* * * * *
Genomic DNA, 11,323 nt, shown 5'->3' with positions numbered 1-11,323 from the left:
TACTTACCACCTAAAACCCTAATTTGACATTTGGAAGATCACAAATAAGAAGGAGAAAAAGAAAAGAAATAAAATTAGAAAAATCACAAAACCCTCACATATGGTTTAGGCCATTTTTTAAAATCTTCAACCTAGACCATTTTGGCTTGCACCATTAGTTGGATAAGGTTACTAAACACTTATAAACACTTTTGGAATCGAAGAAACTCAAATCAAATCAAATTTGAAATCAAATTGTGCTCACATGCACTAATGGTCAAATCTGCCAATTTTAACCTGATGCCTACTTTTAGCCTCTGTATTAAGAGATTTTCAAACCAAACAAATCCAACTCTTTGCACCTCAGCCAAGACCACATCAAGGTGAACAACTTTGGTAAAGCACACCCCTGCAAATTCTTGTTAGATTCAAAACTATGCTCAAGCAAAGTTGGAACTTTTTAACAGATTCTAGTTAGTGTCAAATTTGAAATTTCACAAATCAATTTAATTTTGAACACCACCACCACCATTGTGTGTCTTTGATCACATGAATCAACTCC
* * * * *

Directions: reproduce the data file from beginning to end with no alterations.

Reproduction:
Genomic DNA, 11,323 nt, shown 5'->3' with positions numbered 1-11,323 from the left:
TACTTACCACCTAAAACCCTAATTTGACATTTGGAAGATCACAAATAAGAAGGAGAAAAAGAAAAGAAATAAAATTAGAAAAATCACAAAACCCTCACATATGGTTTAGGCCATTTTTTAAAATCTTCAACCTAGACCATTTTGGCTTGCACCATTAGTTGGATAAGGTTACTAAACACTTATAAACACTTTTGGAATCGAAGAAACTCAAATCAAATCAAATTTGAAATCAAATTGTGCTCACATGCACTAATGGTCAAATCTGCCAATTTTAACCTGATGCCTACTTTTAGCCTCTGTATTAAGAGATTTTCAAACCAAACAAATCCAACTCTTTGCACCTCAGCCAAGACCACATCAAGGTGAACAACTTTGGTAAAGCACACCCCTGCAAATTCTTGTTAGATTCAAAACTATGCTCAAGCAAAGTTGGAACTTTTTAACAGATTCTAGTTAGTGTCAAATTTGAAATTTCACAAATCAATTTAATTTTGAACACCACCACCACCATTGTGTGTCTTTGATCACATGAATCAACTCC